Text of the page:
By Karen Stabiner
The New York Times
Fabiola Santiago lives in the Miami suburbs, two miles from her 81-year-old mother and 87-year-old father, whom she looks after. As the single mother of three grown daughters, she might live in the city or in Miami Beach if she had no family responsibilities — but to her, that’s like saying she’d fly if she woke up tomorrow with wings. It’s a fantasy.
For Ms. Santiago, 51, as for many other Hispanic adults, familialismo — the expectation that family members will support and assist one another, including aging relatives — defines adult life. “Family takes care of family,” she said.
Her parents fled Cuba in 1969, bringing Ms. Santiago and her brother to the United States. When Ms. Santiago’s first daughter was born, her mother quit her job to care for the child, enabling Ms. Santiago to pursue a career in journalism. Eventually she became a staff writer at The Miami Herald.
“My parents left everyone they loved and everything they had so that my brother and I could live in a democratic country,” said Ms. Santiago. “How could I not take care of them now?”
Norwegian American Hospital named José R. Sánchez as its new President and CEO.
Sánchez, who has built a distinguished 30-year career as a health care executive and urban health care expert, will be the city’s only Latino to serve as a hospital CEO.
As Chair of the Illinois Senate’s Public Health Committee, William Delgado (D-Chicago) noted the significance of the Norwegian American Hospital’s choice of Sánchez.
“It is an honor to welcome Sánchez to Chicago,” Delgado said. “As the only hospital CEO in our city who is Latino, the Latino community should take pride in this development. Sánchez brings a unique understanding of the health service needs and challenges facing urban communities.”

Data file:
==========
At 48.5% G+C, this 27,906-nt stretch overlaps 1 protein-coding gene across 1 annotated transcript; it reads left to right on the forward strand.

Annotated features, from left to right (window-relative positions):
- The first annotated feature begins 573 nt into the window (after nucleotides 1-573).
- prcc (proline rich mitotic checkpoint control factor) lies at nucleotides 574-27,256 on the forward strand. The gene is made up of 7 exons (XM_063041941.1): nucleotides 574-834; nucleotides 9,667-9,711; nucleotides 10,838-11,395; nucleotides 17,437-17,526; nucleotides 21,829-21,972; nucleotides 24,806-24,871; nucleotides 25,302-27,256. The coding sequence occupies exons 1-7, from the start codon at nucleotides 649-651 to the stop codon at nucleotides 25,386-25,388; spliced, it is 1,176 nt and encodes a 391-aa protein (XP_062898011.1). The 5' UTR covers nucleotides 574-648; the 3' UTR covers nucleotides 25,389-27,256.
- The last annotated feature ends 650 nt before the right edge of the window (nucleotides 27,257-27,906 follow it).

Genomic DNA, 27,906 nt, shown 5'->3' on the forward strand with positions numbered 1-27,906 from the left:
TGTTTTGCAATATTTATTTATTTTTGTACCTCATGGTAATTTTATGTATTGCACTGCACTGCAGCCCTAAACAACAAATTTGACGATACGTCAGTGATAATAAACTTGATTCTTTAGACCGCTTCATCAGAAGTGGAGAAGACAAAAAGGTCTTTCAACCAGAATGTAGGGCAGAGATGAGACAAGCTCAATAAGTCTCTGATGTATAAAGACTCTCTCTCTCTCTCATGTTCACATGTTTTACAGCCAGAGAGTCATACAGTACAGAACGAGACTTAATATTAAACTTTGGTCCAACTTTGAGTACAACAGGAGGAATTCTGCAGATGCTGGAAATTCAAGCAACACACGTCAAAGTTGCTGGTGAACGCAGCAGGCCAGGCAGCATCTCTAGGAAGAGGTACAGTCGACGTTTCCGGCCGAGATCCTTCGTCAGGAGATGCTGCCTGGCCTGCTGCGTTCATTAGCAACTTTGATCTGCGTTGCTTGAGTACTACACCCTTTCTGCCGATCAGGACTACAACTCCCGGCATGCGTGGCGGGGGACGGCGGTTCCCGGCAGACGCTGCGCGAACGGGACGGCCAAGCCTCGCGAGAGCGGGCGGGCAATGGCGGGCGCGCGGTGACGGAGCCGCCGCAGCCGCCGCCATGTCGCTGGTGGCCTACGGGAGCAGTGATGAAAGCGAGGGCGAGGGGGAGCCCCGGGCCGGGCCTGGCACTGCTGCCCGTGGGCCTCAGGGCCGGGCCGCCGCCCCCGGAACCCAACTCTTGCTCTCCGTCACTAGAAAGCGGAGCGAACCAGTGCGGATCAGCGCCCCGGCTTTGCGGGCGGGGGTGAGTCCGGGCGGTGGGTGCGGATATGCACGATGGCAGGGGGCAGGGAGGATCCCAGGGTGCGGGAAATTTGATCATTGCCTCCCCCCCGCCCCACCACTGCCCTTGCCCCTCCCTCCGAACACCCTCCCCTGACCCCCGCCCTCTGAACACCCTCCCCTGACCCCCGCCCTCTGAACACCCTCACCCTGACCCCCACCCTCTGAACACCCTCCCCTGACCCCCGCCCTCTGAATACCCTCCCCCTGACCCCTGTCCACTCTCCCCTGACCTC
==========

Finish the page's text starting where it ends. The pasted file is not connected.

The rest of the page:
During Sánchez’ three-decade career as a health care leader, he has focused much of his effort addressing care and accessibility for low-income and disadvantaged populations. Sánchez makes his way to Chicago from New York, where he served as senior vice president of the Generations/Northern Manhattan Network. During his tenure, he oversaw three acute care hospitals of which two were level one trauma centers and 34 community-based health centers in East Harlem, Central Harlem and the South Bronx in New York City.
By MIKE STOBBE
AP Medical Writer
ATLANTA – U.S. Hispanics outlive whites by more than two years and blacks by more than seven, according to the government’s first calculation of Hispanic life expectancy.
The startling report released Wednesday is the strongest evidence yet of the “Hispanic paradox” — long life expectancy for a population that has a large share of poor, undereducated members. A leading theory is that Hispanics who manage to immigrate to the U.S. are among the healthiest from their countries.
A Hispanic born in 2006 could expect to live about 80 years and seven months, the government estimates. Life expectancy for a white is about 78, and for a black, just shy of 73 years.
By Amy Norton
(Reuters Health) – Young Hispanic children may be more likely to have the vision defect astigmatism than their African-American peers, a new study finds.
Astigmatism refers to a distortion in the curvature of the cornea that can blur near and distance vision. Fairly little has been known about how widespread the problem is among preschool children, and how their susceptibility may vary by ethnicity.